Founder Institute Expands to South America, Should Your Country Be Next?

Adeo Ressi’s incubator the Founder Institute is expanding to its fourth continent, South America, with new local chapters opening in Bogata, Colombia in April and Santiago, Chile in September. Closer to home, the Founder Institute is also opening a new chapter in San Francisco, due to increasing Bay Area demand. This will allow the incubator to run four semesters a year in Silicon Valley, graduating more than 100 local companies.

The three new offices bring the total number of chapters to 16– and Ressi says he wants to add at least four more this year. In the US, the incubator is in Boston, San Diego, Los Angeles, New York, Washington DC, Seattle and of course Silicon Valley. In Europe, it has chapters in Berlin, Paris and Brussels and in Asia, it has a thriving chapter in Singapore.

The Founder Institute is different in a few ways. It operates several four-month long semesters per year where mentors help develop pre-seed entrepreneurs for the wild world of running a startup. Unlike TechStars and YCombinator, they don’t invest, but they do take 3.5% of the graduating companies and put it into a pool for the founders, mentors and people who operate local chapters. It’s basically a large startup exchange fund and a clever way of systematizing how the money naturally flows in Silicon Valley, as founders have exits, invest in and mentor other friends’ companies, take investments from their friends for their next companies and everyone in the scene generally helps each other become successful and, in the process,  shares in the wealth.

But a bigger difference is the geographic scope. There just aren’t many incubators that take such a global approach, and the few that do, like Seed Camp, typically don’t have as wide of a footprint in Silicon Valley and the United States. If you believe that all the best entrepreneurs can’t be in Silicon Valley, and that the biggest growth opportunities are in emerging markets, Ressi is rapidly becoming one of the better positioned bridges and mentors between the experience and money of the Valley and the raw opportunity of the emerging world.

Of course, not everyone does believe that. “I have had this argument with so many people,” Ressi says. “They’re like, ‘Dude? What are you doing?’ In the scheme of other countries America is only big when it comes to GDP.” (I feel you, Adeo. Michael Arrington still tells me I was an idiot to leave the Valley and spend the last two years on the road.)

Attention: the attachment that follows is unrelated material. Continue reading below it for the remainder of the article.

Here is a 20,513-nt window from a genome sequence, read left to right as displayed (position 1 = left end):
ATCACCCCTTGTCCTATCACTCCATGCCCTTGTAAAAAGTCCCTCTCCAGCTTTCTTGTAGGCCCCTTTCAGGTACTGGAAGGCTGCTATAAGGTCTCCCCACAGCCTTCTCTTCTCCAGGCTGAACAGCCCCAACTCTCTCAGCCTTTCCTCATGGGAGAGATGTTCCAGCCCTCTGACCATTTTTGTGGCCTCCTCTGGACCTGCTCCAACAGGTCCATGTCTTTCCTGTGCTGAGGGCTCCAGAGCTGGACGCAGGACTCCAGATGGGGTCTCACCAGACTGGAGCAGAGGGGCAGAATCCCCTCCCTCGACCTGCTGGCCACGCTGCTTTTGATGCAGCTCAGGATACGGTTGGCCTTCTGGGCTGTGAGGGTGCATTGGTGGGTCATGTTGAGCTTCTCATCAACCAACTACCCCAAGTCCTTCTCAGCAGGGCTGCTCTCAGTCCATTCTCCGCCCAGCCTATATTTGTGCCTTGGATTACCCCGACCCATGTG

Another plus in opening these international chapters? The governments are way more supportive, Ressi says. In Singapore, the government backs 100% of Founder Institute grads with investment grants, market access and other service, and Chile and Colombia are aggressively trying to follow the model of what’s worked well for attracting investment in places like Israel and Singapore. In Colombia, incoming President Juan Manuel Santos has a plan to invest more than $2 billion in communications and information technology sectors, including a $30 million fund to stimulate the development of a local venture capital industry. In Chile, there are so many aggressive programs to support founders and venture capitalists that there is actually more money than there are local entrepreneurs. Founder Institute is going to help change that. Compare that to the US where we have some new capital gains tax benefits for angel investors, but little movement on solving real startup problems, like allowing startup visas to help alleviate the brutal talent war for engineers.

It’s a curious strategy to focus on smaller countries, over giants like China, India and Brazil. Ressi says he’s been put off by the corruption and unfriendly regulations towards setting up new businesses in some of those larger countries. Given how crowded they are already with investment, he prefers a more fledgling ecosystem where the government frankly needs Founder Institute more and will work to eradicate red tape and help support these companies.

So, where should Founder Institute go next? I challenged him to look into two cities I’m fascinated with: Jakarta and Nairobi. But Ressi also wants to know what you think. He asked me to ask our readers to make the case for their city in the comments, and he’ll not only read them, but strongly consider what you say. For those of you who complain you don’t have local angels and mentors, now is your chance to get some.

If you’re an entrepreneur in one of the 16 existing cities the schedule for 2011 semesters is here.